By: Sofia Dewey

I have about 400 drafts of this scattered across journals and loose-leaf pages and Word documents and notes app entries. Some are relatively analytical and others are almost embarrassingly mopey. I’ve oscillated between those categories rather consistently over the past year and a half – maybe it’s the teenager in me. When I wrote a variation of this for my Commonapp essay last fall, my counselor warned me against having a “cinematic” entrance: give the facts, not the scene. So here are the facts. 

My mother and I are the only members of our family that live in the United States. She was born and raised in Moscow and immigrated to New York in January of 1991 – a three-week tourist visa turned student and then green card by hasty marriage and absurdly lengthy divorce. My grandmother, Marina, followed in the late nineties, and worked as a researcher in a Yale laboratory for nine years. 

I owe a great deal of my traveling to Marina Konstantinovna, who did not enjoy staying in Cleveland for any longer than she had to: there was always someplace more interesting – and warmer. And still, there was never a question that it would be Moscow that she returned to. I think there is a level of discomfort that accompanies her everywhere else when she comes to visit. While my mother has established a firm sense of place over the past thirty years, my grandmother’s life remained (and remains) in and around her apartment on Leninsky Prospekt. Before Covid hit and before my homeland was officially designated a terrorist state (whopper of an introduction, I know), I spent my summers on our family’s Dacha, attending performances at Teatr Koshek Kuklacheva (the best and only cat theater east of the Mississippi), taking evening walks with my grandmother in Gorky Park and dropping coins into the cups of the beggars that populated subway stops and squeezed my small hands in thanks. In the winter I walked through Christmas light tunnels and went ice skating with friends and watched Kremlin buses be dispatched to arrest protesters near the Red Square. I had always believed that, in the name of an internal ache to lead a life as interesting as the eccentric women that raised me did, and to brush up on my grammatical and cultural fluency, I would eventually come back to Moscow for good, and fulfill some prophecy of returning to the motherland. My grandmother and her friends were delighted at this: I was promised that her apartment would be willed to me – a statement that my mother scoffed at. She never wanted me to go back.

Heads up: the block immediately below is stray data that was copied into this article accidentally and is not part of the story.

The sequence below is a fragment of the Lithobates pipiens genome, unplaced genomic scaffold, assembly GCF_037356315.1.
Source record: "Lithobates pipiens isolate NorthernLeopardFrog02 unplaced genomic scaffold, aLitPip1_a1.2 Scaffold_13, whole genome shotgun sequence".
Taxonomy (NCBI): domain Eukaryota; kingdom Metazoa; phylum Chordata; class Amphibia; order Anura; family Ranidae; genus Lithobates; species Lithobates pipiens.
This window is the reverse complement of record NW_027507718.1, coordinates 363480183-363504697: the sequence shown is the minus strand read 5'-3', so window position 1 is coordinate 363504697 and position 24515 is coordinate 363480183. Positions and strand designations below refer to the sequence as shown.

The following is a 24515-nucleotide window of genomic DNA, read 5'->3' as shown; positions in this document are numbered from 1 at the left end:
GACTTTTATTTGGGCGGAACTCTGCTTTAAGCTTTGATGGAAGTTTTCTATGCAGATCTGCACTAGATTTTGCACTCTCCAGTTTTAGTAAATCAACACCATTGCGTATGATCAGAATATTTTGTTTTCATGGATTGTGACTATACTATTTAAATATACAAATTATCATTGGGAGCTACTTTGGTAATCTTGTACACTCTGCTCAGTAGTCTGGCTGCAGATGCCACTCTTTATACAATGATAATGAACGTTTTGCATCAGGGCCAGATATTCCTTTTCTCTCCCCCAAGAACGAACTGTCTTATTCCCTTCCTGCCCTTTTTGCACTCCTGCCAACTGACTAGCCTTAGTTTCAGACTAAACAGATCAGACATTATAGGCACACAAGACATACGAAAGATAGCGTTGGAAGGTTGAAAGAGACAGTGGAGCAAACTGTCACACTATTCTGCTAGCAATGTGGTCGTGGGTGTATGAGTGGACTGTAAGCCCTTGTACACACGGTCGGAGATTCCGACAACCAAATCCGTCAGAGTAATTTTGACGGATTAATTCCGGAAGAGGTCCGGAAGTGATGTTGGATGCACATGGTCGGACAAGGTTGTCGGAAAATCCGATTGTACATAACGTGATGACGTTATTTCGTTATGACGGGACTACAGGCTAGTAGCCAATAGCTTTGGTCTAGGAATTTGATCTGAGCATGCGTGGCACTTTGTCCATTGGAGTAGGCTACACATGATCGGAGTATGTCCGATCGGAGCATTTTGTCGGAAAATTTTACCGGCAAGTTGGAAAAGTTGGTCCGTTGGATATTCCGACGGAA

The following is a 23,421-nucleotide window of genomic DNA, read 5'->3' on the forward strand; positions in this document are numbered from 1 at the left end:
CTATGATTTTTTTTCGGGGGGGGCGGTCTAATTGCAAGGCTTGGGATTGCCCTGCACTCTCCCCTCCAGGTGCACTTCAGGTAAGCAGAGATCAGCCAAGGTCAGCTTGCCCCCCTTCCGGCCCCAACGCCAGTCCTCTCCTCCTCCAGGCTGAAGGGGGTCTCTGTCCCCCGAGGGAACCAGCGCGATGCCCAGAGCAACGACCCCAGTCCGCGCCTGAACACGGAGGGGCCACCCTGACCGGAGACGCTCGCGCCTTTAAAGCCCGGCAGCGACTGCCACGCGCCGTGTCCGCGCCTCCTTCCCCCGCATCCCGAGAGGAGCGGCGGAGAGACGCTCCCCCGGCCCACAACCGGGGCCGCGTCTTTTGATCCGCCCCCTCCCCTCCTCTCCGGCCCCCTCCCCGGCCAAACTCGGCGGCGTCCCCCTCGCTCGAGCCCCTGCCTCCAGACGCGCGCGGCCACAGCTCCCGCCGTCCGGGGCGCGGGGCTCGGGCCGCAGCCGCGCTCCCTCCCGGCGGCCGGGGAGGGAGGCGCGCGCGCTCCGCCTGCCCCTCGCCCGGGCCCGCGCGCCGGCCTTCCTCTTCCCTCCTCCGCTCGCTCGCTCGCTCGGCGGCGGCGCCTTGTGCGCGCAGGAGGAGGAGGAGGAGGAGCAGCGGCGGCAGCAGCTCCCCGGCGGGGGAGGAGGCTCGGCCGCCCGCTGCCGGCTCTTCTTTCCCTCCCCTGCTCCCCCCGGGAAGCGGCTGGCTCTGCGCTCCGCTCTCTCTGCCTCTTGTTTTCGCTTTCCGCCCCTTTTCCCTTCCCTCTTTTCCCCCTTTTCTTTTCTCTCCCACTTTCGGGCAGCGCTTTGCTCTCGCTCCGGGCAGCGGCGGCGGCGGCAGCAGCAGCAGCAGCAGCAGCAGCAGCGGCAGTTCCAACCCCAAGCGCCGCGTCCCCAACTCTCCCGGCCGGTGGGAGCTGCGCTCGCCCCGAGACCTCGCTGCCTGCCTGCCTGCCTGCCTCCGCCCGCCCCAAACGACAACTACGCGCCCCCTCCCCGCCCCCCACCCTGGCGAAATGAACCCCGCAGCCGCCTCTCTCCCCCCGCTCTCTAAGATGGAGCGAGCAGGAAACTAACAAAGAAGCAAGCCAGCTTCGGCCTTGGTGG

My mother could never stay in Russia for more than two weeks. I think I found it strange that she could have left a country that her own mother loved so deeply. But people find comfort and freedom in different places. And Russia has never been an easy place to love. That’s a fact I am familiar with. 

Russia’s full-scale invasion of Ukraine began on February 24th, 2022. A war waged against sovereignty and sleeping cities, it began in earnest seven hours early in Cleveland. At 10 PM on February 23rd, 2022, CNN’s Matthew Chance, wearing an oversized bulletproof vest on top of a rooftop in Kyiv, told me there were explosions in Kharkiv. In short (sticking to the facts), I didn’t sleep for two weeks. I watched my best friend send videos of missile remnants in his front yard and in return sent demands for proof of life every six hours – met with a picture of buckwheat (grechnaya kasha) and two mattresses stacked in his apartment hallway to avoid shrapnel and exploding windows. This is the abridged version. I want to tell you more: about the terror that I had no choice but to live with and the Wednesday that I stayed home from school to cry in a jumbled heap on my kitchen floor and the three-day train ride that my friend, who slept standing up, took to escape. The issue with most of the 400 drafts of this article is that in all of them, I am desperate to keep going. It won’t help. In some twisted sense, I am sure that I am trying to instill my trauma in my reader so that you might understand why I have tried to write this for eighteen months and could not. So that you might understand why it is so important.